Pittsburgh photographer Brian Cohen set out more than a year ago to lead a group of photographers to document the impact of gas drilling on communities atop the Marcellus Shale in Pennsylvania.
The initial group of four photographers quickly grew to six.
"Gas drilling, regardless of one's feelings, is probably the biggest story that's happened in Pennsylvania in generations" Cohen said. "And people always want to know which side I'm on. It's very divisive.
"Everybody knows photographs don't tell the cold, unmediated truth," he said, but "there's a certain power that comes with photography."
Cohen and his group believed that photography could bring new light to a subject that has generated a great deal of heat because the images enable reflection and a multi-faceted approach.
Each of the six photographers in the group has taken a different approach to the topic, some telling the story of one person or one farm, one group of people, each photographer in a different part of the state.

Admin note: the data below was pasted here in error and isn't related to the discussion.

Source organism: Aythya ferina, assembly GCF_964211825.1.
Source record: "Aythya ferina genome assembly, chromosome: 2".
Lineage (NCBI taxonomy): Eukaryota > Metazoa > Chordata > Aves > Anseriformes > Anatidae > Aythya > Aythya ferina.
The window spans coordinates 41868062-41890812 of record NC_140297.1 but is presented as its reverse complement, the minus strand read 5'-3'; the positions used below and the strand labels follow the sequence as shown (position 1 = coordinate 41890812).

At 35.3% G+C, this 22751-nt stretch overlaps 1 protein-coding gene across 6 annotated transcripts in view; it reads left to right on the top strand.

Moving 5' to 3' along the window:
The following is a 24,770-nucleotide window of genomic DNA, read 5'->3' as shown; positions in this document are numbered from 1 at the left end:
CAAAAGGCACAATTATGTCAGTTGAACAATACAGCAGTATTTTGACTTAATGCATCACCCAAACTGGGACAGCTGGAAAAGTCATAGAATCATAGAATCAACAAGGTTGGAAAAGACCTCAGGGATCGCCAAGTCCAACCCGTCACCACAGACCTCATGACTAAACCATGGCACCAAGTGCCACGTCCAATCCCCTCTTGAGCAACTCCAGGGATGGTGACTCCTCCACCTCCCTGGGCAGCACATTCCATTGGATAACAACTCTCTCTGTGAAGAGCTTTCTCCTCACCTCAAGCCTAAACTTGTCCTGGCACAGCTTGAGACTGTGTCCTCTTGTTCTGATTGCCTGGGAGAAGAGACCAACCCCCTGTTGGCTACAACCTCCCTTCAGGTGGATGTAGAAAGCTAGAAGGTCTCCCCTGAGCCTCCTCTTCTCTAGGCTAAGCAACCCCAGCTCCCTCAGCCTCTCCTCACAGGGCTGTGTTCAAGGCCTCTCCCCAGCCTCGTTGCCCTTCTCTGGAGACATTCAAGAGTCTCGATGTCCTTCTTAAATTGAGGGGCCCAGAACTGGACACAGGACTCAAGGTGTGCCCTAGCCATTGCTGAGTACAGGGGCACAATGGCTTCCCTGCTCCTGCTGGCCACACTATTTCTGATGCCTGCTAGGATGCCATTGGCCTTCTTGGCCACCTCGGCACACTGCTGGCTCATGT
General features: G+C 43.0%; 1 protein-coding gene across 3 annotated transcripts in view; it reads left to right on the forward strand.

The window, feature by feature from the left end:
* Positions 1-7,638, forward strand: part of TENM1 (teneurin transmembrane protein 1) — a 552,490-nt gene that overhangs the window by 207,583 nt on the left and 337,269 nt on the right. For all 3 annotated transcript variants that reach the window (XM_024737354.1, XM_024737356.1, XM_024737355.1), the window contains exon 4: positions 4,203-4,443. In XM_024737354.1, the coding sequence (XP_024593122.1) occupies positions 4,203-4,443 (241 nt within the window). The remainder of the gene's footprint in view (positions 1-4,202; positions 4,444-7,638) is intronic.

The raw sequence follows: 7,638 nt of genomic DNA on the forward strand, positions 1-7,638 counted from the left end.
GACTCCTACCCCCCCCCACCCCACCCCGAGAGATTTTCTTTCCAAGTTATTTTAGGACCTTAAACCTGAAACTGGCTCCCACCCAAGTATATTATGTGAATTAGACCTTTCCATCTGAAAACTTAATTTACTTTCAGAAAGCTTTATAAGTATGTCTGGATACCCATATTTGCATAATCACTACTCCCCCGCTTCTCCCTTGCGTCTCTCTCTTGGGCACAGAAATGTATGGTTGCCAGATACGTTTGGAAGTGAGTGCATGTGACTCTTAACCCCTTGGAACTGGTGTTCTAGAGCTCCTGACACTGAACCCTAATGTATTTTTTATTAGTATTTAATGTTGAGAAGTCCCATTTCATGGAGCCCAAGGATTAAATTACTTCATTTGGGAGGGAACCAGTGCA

Cohen himself originally thought he'd do traditional documentary photography but wound up taking landscape images in the Laurel Highlands that could be picture postcards.
"They're so observational and non-judgmental, totally ambiguous," he said of his subjects. "I think I was tiptoeing around the edges."
Cohen has also been taking a more personal series of traditional documentary photos in Butler County, where the drilling escalated very quickly and one particular couple was adversely affected.
A photographer's work is naturally solitary, and the project has helped to restore faith in working collaboratively as the group meets to share perspectives and feedback, Cohen said.
"There is a story to tell," Cohen said. "We're trying to tell it honestly ... understanding that not everyone will agree with it, but we hope they will recognize the integrity of the process."
Let PublicSource know what you think of Cohen's landscape photographs, some of which contain an almost imperceptible image of drilling in the background or behind the trees.